Markus K 21:31
Yeah, cuz i was i was with a friend in Holland just recently and he has a studio set up. And he’s got the most amazing setup and everything and I was going around his music room with my app, recording everything on my app, and he was amazed at the sound I was getting. So you know, the app… You, with a studio set up you have more control, but then the problem is that you really need to know what you’re doing? You know, the, the best engineers are specialists in what kind of mic you use on what kind of snare and what kind of angle to get, what kind of effect etc. Whereas with the app, you know, you just play and if you like it, you keep it. And and if you, if it’s to compressed, you put it a bit further away. And that’s about it. You know, it stays with the creativity. That’s the thing I really love about it.
Yeah, indeed. And sounds great for that. I wanted to get your take on, it sounds like it’s been a non issue, but I’m still interested in what you have to say about the way it works in terms of song ownership and splits, creating splits. How do you feel about the way it works when you’re used when you’re starting out on tract and and yeah?
Markus K 22:53
I think there’s no problem with it. It’s it’s down to people’s honesty. And obviously within the community, the general idea is, okay, well, if somebody plays on your track, you have to honor that. It doesn’t play really until you send it to a distributor. So, and then I’m using DistroKid, and then you can decide what the split is. So for instance, if you’ve created the whole song and you’ve done everything, you’ve written it, you’ve played everything and you’ve got the vocal and you want somebody to play a bit of a solo on it. I would say, then you don’t need to give them 50%. You know, because otherwise if you have a whole band playing, you end up with like 500% or something if you get to 50%. So it’s up to you to agree with whoever you work with. Whether you pay them a session fee, whether you ask them to do you a favor and just do it for the fun of it. Or whether you offer them a percentage of whatever you get from the digital domain. And keeping in mind that for most people, the digital domain is not going to make you rich anyway so it’s more like a thing of, you know, keeping it nice and honoring the people in and crediting them for what they’ve done.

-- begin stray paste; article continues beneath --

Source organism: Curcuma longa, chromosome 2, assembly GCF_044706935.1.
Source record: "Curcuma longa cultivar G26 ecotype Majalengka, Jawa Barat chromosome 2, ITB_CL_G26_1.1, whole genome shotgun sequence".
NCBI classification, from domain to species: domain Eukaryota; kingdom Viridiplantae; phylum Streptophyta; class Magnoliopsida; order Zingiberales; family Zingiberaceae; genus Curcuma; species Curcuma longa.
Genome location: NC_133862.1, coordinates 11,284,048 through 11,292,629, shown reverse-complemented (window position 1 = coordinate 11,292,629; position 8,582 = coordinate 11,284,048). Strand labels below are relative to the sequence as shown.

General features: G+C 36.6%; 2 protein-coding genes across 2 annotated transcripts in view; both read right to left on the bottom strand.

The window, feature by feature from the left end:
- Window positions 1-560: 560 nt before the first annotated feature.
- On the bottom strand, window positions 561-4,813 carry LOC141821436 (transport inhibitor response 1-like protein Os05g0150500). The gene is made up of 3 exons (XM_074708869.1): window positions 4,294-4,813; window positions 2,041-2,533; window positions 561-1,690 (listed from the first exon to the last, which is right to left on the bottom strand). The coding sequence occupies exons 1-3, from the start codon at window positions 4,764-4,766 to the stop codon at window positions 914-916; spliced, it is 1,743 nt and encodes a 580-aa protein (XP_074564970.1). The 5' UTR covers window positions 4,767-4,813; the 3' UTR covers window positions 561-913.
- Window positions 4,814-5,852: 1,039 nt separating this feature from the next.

Markus K 24:23
Sure. And do you have any feature requests or a feature wish list for Trackd?
Markus K 24:35
The app I love as it is, and I have the option to then export the individual tracks of the of the recording I’ve done and then sometimes I tweak it or edited in a program on my laptop. So it it totally works as it is. The new version has bells and whistles. It’s got editing facilities. And hopefully, very soon it’ll have the Android; the Android version will help a lot in terms of getting more people on the available, you know, then I can I can ask more people who I already know, are going to do great things to collaborate, and hopefully they’ll be happy to, to get the app and open it and try it.
Yeah, that makes sense.
Markus K 25:26
Yeah. And we’re within… Yeah, and I can’t really we were talking about other things actually. With the guys from Trackd. They’re also doing a, they’re relaunching their label. It’s the Trident label of the Trident studios and I don’t know whether you know about them. It’s actually a very famous studio historically, where things like Killer Queen by Queen was recorded. America, Horse with no Name was recorded there James Taylor recorded a song there, and there’s like a long list of really special songs, David Bowie’s three songs of David Bowie’s, including Space Oddity was recorded in their studio. So they’re relaunching the studio and the label. And we’re talking about possibly releasing one of my songs while the label.
Oh, that’ll be nice.
Markus K 26:22
Yeah, that’ll be very exciting.
Markus K 26:24
Yeah. Exciting just to be considered, Right?
Markus K 26:27
Exactly. Yeah, definitely. And be I’d be hugely honored and I’m hoping to meet them. Maybe at the end of the summer. I’m hoping to go into to the UK, do some busking there and hopefully meet up with them because they’re really nice guys anyway, so yeah.
Have you tried any other platforms that are better like this?
Markus K 26:46